GROMACS version: 2020.1
GROMACS modification: No
Greetings everyone, first post in this forum :). First of all, congratulations on the new platform, it is SO nice to see it thriving and full of life.
Short question: Is it acceptable to use different harmonic potential spring constants for different simulations along the reaction coordinate of an umbrella sampling protocol? I would like to use a stronger constant/more simulations in the first half of the coordinate, and weak constant/less simulations in the second half.
According to the gromacs gmx-wham manual section, “The umbrella potential is assumed to be harmonic and the force constants are read from the or .pdo files.”. Will the wham module take into account that different tpr files have different spring constants and correct for that? Is this an acceptable practice?
Long (and probably unnecessary) context
I am trying to estimate the free energy change of the binding between two proteins. I have the PDB structure of the bound conformation (a dimer). I am using umbrella sampling as well as the WHAM module to estimate the PMF along the reaction coordinate (thanks for the tutorial Justin).
The problem is that when I compute the PMF profile, there is a gap in the region of highest energy, which corresponds to regions of the reaction coordinate where the dimer will be reconstituted spontaneously. I guess I can use a higher harmonic constant in the umbrella sampling simulation, but then I would need to make more independent simulations to cover the rest of the reaction coordinate. Since this problem is specific of this region in the reaction coordinate, I was wondering if I could use (and if I should!) a higher spring constants in this region, and leave the rest of the simulations with a lower spring constant.
Thank you for your time
This is done all the time.
gmx wham reads the force constants for every window from each
.tpr file individually, so the PMF it generates reflects any differences you specified.
I’m having the same problem (no matter which frames I pick, there’s a region that’s not sampled, highest energy coordinate I guess?) so I thought of this same solution and wanted to know if it was allowed to do this.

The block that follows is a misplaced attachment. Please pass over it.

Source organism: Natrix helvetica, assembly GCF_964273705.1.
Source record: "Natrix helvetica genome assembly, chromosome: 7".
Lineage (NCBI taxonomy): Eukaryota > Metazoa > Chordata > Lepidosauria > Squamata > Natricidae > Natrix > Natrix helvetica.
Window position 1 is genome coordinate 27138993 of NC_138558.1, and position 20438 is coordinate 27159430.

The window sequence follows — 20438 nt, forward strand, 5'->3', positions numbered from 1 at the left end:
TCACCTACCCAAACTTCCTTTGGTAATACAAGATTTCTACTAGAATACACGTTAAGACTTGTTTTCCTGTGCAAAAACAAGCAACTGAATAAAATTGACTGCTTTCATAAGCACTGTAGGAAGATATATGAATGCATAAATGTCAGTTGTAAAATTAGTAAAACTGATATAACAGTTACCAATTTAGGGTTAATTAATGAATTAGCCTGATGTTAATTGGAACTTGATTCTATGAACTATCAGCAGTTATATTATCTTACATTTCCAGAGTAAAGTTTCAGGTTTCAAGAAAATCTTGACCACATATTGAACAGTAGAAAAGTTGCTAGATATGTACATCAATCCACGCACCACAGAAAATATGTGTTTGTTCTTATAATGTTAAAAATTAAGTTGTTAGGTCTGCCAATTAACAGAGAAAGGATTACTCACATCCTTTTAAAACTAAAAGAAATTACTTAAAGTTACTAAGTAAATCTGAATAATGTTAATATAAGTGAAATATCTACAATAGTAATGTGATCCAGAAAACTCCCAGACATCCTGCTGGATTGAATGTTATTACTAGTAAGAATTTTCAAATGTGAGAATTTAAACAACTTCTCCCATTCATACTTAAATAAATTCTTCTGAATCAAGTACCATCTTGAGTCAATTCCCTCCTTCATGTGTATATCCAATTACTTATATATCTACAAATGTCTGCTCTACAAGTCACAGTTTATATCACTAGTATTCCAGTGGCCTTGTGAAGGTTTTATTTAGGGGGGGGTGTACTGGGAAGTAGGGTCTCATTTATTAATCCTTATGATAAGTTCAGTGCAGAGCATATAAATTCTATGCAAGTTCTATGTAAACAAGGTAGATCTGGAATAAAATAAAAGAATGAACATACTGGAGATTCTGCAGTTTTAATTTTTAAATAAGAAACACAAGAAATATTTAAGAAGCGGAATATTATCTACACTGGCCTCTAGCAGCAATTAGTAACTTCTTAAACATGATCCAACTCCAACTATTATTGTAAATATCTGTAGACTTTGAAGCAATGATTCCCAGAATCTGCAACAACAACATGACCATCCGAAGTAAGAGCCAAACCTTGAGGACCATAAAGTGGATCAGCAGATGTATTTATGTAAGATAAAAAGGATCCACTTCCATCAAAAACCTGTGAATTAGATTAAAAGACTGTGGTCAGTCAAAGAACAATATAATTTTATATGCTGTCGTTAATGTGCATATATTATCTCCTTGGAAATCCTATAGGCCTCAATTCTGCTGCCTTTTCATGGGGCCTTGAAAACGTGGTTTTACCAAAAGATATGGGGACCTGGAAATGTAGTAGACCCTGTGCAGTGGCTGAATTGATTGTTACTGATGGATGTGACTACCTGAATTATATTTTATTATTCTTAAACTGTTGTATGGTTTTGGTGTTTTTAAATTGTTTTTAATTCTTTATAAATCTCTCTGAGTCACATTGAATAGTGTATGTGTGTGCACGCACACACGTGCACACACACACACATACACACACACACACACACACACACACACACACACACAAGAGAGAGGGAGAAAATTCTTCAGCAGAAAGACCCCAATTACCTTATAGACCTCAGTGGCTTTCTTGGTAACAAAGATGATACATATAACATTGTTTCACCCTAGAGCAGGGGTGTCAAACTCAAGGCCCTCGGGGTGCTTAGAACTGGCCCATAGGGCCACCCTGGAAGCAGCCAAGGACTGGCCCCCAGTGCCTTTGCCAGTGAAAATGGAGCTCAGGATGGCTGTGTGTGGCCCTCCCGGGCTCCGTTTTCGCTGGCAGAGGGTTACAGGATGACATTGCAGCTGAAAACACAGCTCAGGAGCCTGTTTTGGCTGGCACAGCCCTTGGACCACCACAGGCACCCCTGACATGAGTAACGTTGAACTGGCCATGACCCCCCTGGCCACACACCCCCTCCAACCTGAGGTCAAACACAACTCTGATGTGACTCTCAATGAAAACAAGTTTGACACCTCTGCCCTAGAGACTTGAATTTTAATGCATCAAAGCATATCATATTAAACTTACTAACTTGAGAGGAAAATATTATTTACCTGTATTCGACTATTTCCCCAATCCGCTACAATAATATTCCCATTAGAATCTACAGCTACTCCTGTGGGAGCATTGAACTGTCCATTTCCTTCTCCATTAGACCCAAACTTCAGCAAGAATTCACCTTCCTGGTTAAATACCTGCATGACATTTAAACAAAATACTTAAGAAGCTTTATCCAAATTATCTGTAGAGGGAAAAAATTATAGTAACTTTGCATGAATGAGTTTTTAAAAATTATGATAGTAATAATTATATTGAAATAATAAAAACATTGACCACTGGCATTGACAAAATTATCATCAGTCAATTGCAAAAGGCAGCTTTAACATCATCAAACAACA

But, is there a limit to how much we can increase the spring constant? or a recommended way to start trying… For example, I’m currently using pull-coord1_k = 1000, could I test 2000? 5000? is there a limit, or a point after which the method might deviate from its expected results? would 10000 be too much?
I am not an expert so take what I will say with a big fat grain of salt.
What I learned from trying to do what I describe above is that umbrella sampling is a much trickier issue than it seems. Even for more or less ideal cases, like small ligand / protein systems, the COM distance reaction coordinate might not be enough to get adequate sampling, and you might have to fiddle with your setup to cover the rotational/conformational space.
This issue is made a thousand-fold worse with systems where the ligand is bigger and thus has way more degrees of freedom. In my case, it happened that I was able to get good reaction coordinate coverage “on paper”, but it did not translate to better conformational coverage and thus a better FEP estimation.
Technically you can increase the spring constant as much as you need. My bias is that if you ramp it high enough you can get good coverage of any region you are interested in, on the particular reaction coordinate that you have chosen. But that coverage only reflect the reaction coordinate space, not the actual conformation space in which you are interested! The solution? Find a better reaction coordinate.
Thanks for your reply. So, in your opinion, one could increase this pull-coord1_k to a relatively much higher value to complete the whole reaction coordinate sampling, if I understand correctly. Yes?
Regarding the lack of conformational space sampling, I think I also tumbled upon this problem with another system. But what would a different reaction coordinate be? I’m pulling two proteins appart, I have trouble imagining what other reaction coordinate I might choose.